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Old Hall at Harwick, Hardwick Hall Country Park, Ault Hucknall, c 1990s
Keith R Clark
Clark, K R
Hardwick Hall Country Park
About this image
Text from http://pastscape.english-heritage.org.uk/ reads:
"The ruins of Hardwick Old Hall situated 200 metres south west of Hardwick New Hall. The structure of the house survives to varying degrees; the west wing survives more or less to its original height but the north face of the east wing and all but the ground floor of the centre were demolished in the 18th century to provide stone for Chatsworth House. Central to the house is the hall. The hall ran from the front to the back of the building with wings two or more rooms deep on either side. A hall of this type, in contrast with those which run along the length of one front, was an innovatory feature. The fabric of the Old Hall largely dates from between 1587 when Bess of Hardwick began to re-model the early 16th century house and 1597 when she moved to the New Hall. It was almost entirely executed in rubble walling, except for external areas of the east wing which was the last portion to be built and is faced with ashlar. There is substantial remains of decorative plasterwork by Abraham Smith. The Hardwick family had been established at Hardwick since at least the end of the 14th century and had taken their names from their place of residence. Bess bought the house in 1538 when her brother James, the former owner, died. She moved into it in 1584 when a quarrel with her fourth husband, the Earl of Shrewsbury, made it the only house available to her. Bess's husband died in 1590 and with her widow's portion Bess built a bigger and more elaborate new house next to it but did not move in until October 1597. The west wing continued to be partly lived in until at least the end of the 18th century. In 1789 the Hill Great Chamber was empty but the lower rooms were still occupied by the housekeeper of the New Hall and a family. Serious degredation of the west wing set in during the early 19th century when lead was removed from the roof. Now, there is no roof and the floors that survived until 1956 were removed for safety reasons."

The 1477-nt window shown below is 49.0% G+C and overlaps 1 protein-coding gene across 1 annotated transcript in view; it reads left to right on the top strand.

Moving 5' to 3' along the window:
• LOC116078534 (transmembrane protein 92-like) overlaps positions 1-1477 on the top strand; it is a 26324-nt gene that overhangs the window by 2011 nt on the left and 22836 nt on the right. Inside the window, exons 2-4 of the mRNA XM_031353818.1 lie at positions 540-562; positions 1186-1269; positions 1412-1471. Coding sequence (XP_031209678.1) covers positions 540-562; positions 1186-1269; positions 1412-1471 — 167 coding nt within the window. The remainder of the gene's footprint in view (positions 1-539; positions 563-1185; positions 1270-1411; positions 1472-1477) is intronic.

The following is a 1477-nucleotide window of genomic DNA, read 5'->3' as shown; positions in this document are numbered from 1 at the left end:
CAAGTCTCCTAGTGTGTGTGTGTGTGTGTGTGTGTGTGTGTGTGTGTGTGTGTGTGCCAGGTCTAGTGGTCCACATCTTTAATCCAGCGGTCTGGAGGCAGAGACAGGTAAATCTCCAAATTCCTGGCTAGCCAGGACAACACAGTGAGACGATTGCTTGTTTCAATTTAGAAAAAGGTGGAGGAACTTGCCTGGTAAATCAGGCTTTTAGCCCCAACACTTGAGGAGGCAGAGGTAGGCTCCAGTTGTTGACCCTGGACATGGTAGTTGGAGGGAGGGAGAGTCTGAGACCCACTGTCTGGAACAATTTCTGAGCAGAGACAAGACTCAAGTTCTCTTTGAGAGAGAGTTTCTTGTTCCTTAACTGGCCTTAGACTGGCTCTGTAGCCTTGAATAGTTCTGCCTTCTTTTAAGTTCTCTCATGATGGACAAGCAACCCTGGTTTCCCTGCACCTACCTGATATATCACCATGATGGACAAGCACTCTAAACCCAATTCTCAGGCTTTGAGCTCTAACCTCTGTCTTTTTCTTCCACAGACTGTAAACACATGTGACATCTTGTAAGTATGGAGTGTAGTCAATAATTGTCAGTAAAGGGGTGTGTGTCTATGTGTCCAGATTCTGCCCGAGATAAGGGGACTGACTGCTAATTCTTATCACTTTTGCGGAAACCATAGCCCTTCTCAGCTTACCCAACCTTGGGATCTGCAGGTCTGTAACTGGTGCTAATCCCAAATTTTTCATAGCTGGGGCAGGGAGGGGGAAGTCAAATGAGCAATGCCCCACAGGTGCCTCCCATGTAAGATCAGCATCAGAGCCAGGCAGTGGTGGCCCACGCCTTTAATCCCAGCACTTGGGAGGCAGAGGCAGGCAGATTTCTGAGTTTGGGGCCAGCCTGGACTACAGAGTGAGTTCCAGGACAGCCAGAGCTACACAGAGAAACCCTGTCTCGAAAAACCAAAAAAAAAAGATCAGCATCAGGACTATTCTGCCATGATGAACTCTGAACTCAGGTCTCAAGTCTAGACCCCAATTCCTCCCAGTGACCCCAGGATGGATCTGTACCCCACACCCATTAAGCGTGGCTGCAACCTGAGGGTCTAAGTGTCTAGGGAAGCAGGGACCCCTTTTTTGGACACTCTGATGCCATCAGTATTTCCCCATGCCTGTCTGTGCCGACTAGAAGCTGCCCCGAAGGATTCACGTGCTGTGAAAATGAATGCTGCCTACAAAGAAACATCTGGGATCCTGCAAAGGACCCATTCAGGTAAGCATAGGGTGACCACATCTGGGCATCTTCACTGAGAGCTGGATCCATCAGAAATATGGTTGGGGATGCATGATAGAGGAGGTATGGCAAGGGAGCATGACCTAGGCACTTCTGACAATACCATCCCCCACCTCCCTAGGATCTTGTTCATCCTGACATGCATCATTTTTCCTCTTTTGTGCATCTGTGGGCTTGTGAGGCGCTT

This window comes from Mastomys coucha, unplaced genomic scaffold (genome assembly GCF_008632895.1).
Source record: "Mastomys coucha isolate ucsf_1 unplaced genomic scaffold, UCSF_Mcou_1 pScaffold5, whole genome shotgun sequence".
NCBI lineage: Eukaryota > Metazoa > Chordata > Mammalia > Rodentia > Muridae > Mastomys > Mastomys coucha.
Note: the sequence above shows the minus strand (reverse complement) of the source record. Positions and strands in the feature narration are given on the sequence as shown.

This image is one of a collection by the famous local antiquarian, Thomas Bateman, of Middleton by Youlgreave. (1821-1861). Bateman organized his collection by inserting them into a 4 volume copy of Lysons Magna Britannia, Derbyshire, creating a fascinating and unique illustrated record of the county. The purchase of the collection for Derbyshire Libraries was made possible by the generous bequest of Miss Frances Webb of Whaley Bridge, well known local historian, who died in December 2006.